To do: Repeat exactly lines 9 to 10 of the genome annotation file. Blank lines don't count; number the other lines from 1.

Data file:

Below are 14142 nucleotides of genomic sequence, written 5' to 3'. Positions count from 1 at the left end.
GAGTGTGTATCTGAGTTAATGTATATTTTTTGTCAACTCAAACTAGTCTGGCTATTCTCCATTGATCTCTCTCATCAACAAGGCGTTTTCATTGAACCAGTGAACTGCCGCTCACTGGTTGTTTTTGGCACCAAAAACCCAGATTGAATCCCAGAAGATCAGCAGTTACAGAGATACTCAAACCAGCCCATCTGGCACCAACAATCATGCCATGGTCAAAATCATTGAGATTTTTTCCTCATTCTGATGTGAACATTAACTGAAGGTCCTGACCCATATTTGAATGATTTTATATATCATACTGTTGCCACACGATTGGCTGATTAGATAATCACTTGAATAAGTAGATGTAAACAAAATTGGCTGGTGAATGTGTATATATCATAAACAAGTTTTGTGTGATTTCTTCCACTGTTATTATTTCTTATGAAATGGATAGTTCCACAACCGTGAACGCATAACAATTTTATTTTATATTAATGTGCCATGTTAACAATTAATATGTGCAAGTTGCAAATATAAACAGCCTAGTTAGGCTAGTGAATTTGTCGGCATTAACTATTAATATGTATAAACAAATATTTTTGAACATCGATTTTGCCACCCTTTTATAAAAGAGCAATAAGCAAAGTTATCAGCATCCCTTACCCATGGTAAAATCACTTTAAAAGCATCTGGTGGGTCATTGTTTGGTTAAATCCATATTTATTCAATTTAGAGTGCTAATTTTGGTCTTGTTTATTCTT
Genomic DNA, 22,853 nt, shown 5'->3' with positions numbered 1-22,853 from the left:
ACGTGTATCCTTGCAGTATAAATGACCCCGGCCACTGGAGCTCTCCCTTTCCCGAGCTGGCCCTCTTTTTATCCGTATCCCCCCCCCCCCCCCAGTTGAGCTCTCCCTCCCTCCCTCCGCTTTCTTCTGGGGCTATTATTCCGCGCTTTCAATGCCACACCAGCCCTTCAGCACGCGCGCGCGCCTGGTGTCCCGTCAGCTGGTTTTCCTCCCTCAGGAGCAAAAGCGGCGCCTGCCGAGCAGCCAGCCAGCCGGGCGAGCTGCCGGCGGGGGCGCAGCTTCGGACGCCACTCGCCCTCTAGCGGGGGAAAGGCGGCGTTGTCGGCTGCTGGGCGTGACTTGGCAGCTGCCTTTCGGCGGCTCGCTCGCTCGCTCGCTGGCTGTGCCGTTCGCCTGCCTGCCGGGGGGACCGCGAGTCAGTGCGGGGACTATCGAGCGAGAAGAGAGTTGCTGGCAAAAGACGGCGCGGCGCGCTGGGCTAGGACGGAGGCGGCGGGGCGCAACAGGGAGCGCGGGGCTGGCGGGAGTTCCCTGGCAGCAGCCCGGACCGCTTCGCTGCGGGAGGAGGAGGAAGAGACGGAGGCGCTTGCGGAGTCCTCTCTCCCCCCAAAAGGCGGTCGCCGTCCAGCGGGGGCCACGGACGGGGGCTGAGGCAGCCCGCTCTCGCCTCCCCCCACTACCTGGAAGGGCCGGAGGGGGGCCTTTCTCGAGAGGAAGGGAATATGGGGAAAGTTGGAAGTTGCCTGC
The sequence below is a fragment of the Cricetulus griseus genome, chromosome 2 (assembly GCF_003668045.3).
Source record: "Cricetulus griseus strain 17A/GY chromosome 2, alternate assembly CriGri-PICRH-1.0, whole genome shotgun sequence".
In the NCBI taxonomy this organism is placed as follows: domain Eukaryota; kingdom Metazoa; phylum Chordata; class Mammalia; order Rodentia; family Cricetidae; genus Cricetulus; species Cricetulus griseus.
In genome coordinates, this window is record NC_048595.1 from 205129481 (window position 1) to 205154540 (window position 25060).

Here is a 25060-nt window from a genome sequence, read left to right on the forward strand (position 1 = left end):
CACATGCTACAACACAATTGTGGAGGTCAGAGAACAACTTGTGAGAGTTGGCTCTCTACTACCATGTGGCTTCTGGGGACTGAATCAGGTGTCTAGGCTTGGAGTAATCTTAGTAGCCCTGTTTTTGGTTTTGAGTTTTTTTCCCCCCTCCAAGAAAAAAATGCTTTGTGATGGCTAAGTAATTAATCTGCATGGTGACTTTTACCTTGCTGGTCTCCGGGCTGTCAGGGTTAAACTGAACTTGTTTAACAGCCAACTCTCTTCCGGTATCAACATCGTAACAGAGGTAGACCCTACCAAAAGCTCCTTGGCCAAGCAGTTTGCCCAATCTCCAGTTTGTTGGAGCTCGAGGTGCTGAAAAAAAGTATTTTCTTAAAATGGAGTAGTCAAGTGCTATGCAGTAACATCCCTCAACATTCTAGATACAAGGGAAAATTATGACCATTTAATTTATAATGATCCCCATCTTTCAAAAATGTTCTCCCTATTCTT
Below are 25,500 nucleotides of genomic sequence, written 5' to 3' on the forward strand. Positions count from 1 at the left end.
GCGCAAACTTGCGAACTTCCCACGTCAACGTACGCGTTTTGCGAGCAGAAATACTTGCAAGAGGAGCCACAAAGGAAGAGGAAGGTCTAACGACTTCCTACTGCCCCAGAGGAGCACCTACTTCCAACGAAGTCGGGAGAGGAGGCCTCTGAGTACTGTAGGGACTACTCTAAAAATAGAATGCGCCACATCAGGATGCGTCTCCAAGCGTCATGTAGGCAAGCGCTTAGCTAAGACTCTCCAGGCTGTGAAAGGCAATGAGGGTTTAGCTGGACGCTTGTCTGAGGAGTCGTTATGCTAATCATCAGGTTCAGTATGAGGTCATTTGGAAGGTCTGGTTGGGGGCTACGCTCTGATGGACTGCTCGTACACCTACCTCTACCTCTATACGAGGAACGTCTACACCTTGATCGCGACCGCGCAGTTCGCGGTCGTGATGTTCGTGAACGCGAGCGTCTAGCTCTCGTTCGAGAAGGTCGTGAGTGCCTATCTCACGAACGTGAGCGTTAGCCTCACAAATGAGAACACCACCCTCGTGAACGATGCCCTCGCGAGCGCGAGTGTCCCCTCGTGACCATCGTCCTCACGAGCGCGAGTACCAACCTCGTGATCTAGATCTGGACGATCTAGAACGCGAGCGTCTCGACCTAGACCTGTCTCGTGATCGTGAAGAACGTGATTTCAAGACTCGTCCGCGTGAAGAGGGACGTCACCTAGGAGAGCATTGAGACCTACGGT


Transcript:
Here is a 25060-nt window from a genome sequence, read left to right on the forward strand (position 1 = left end):
CACATGCTACAACACAATTGTGGAGGTCAGAGAACAACTTGTGAGAGTTGGCTCTCTACTACCATGTGGCTTCTGGGGACTGAATCAGGTGTCTAGGCTTGGAGTAATCTTAGTAGCCCTGTTTTTGGTTTTGAGTTTTTTTCCCCCCTCCAAGAAAAAAATGCTTTGTGATGGCTAAGTAATTAATCTGCATGGTGACTTTTACCTTGCTGGTCTCCGGGCTGTCAGGGTTAAACTGAACTTGTTTAACAGCCAACTCTCTTCCGGTATCAACATCGTAACAGAGGTAGACCCTACCAAAAGCTCCTTGGCCAAGCAGTTTGCCCAATCTCCAGTTTGTTGGAGCTCGAGGTGCTGAAAAAAAGTATTTTCTTAAAATGGAGTAGTCAAGTGCTATGCAGTAACATCCCTCAACATTCTAGATACAAGGGAAAATTATGACCATTTAATTTATAATGATCCCCATCTTTCAAAAATGTTCTCCCTATTCTT